Although similar in approach, the huge differences between the Nuenen and Auvers paintings emphasise the dramatic development of Van Gogh’s style – moving from the sombre tones of his Dutch period to the bright palette and strong brushwork of his later French years. As Vincent put it to Wil, his colouring had become “more expressive, more sumptuous”.
What has gone largely unnoticed is the similarity of the paths in Church at Auvers with those in Wheatfield with Crows (July 1890), painted three weeks before Van Gogh shot himself. The panoramic wheatfield picture is usually regarded as revealing something of his tortured mental state, prior to his suicide. Although the configuration of the diverging tracks is similar, the sunshine and human presence imparts a very different mood in Church at Auvers.
After Van Gogh’s suicide his coffin was held for a few hours in the inn, with friends and neighbours arriving pay their last respects. The coffin was then surrounded by his latest paintings, including Church at Auvers.
The village church was asked to lend their hearse, to enable Van Gogh’s body to be taken up the hill to the cemetery. But the priest, Henri Tessier, refused, because Van Gogh had committed suicide. Although no longer a criminal offence in France, it was still regarded as sinful by the Catholic Church.
As for the painting, it was given to a local resident, Dr Paul Gachet, who had cared for Van Gogh at the end of his life. He hung Church at Auvers above his fireplace, in a plain white frame, a simple style which Van Gogh would have appreciated. After Dr Gachet’s death his son allowed very few specialists to view the picture and forbade it to be photographed. The painting therefore remained largely a secret, even after the artist had become famous.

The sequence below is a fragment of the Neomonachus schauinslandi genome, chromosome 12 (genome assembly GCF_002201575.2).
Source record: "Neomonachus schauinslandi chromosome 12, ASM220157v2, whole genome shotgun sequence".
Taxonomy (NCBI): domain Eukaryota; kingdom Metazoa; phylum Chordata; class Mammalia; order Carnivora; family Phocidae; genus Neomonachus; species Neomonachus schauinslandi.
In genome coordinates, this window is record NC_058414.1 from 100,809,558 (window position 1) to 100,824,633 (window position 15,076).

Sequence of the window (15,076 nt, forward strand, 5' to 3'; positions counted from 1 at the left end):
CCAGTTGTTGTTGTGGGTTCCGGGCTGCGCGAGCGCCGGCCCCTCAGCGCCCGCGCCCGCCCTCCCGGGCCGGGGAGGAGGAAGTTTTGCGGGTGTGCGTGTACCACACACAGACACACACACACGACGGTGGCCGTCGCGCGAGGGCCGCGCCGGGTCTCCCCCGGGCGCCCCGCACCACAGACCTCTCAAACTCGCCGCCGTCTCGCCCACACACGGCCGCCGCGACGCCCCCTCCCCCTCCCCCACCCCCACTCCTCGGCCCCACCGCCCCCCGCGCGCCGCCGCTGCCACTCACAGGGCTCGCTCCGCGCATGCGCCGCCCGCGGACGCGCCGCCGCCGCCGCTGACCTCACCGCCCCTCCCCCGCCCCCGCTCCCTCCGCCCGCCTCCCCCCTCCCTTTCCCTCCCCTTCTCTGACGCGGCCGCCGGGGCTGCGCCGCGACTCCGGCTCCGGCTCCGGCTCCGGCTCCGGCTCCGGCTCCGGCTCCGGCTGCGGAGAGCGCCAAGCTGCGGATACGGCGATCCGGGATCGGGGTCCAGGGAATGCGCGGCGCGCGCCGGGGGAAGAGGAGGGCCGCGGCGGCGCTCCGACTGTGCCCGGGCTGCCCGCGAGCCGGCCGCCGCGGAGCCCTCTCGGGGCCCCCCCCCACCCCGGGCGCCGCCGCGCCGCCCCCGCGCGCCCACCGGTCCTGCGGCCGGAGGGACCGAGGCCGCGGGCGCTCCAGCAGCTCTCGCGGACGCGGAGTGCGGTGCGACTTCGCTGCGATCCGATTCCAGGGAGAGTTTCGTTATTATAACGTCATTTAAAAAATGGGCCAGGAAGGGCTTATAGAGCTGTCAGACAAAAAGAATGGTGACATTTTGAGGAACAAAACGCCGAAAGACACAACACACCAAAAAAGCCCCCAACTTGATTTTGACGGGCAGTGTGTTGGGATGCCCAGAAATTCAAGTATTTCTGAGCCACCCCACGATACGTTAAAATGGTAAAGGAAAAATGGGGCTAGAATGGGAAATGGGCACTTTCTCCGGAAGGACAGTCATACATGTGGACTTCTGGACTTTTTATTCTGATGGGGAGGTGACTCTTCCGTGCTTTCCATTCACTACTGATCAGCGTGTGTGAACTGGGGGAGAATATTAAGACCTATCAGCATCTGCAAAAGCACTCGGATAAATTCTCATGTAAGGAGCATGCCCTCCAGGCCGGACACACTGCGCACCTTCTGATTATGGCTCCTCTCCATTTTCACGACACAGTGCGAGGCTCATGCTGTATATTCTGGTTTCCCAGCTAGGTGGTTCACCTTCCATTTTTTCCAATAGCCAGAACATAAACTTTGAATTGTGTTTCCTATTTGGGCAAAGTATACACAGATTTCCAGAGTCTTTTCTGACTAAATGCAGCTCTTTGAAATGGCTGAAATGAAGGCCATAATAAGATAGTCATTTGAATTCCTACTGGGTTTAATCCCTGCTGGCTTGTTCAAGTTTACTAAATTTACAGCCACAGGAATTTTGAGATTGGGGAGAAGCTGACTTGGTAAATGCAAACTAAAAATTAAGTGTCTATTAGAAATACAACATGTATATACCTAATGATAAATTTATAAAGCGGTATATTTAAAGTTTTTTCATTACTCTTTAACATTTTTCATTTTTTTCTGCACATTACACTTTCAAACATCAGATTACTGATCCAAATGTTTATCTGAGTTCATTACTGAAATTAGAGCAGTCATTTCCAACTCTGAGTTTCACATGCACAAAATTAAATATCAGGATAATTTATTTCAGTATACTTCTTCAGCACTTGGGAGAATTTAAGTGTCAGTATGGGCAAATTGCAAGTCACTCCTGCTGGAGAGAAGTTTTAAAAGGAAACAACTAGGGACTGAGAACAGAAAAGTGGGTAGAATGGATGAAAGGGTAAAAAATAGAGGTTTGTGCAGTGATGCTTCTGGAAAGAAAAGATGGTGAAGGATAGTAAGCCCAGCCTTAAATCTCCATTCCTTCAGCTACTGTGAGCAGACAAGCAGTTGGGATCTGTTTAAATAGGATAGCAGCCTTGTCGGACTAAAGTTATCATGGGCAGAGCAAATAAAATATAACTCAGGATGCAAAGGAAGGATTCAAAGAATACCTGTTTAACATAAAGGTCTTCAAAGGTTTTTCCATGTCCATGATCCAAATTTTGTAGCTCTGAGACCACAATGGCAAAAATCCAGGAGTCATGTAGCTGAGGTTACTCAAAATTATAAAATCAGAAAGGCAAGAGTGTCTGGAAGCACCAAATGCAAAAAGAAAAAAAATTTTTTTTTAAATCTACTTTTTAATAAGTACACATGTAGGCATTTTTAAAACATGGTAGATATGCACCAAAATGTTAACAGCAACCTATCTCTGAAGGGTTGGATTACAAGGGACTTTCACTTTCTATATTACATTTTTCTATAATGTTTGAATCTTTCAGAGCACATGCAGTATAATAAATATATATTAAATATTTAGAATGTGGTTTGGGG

Gachet Jr transferred Church at Auvers to the Louvre in 1952 (and it later passed to the Musée d’Orsay). On acquisition, it was valued at 15m (old) francs, but Gachet Jr generously accepted 8m. Although the Musée d’Orsay’s website records that this was paid by “an anonymous Canadian donation”, we can report that it came from New York-born Princess Winnaretta Singer-Polignac, who lived in England, but whose estate had passed to a Canadian entity after her death in 1943.
The church building is now visited by thousands of visitors every week, who come to see the spot where Van Gogh painted Church at Auvers. They then end their pilgrimage by walking a little further up the hill, to pay homage at the simple gravestones erected for Vincent and his brother Theo.
Other Van Gogh news:
The article reveals that although Chinese entertainment businessman Wang Zhongjun was named as the buyer, the ownership is apparently much more complicated. There was an obscure middleman in Shanghai, Liu Hailong, who paid the Sotheby’s bill through a Caribbean shell company. The person he answered to was a Hong Kong billionaire, Xiao Jianhua, who is now in prison in mainland China. apparently for bribery of officials and manipulating financial markets. The New York Times reports that the Van Gogh is once again up for a privately arranged sale.
Although Poppies and Daisies was promised for Van Gogh in Auvers: His Final Months and is in the catalogue, it failed to turn up for the exhibition.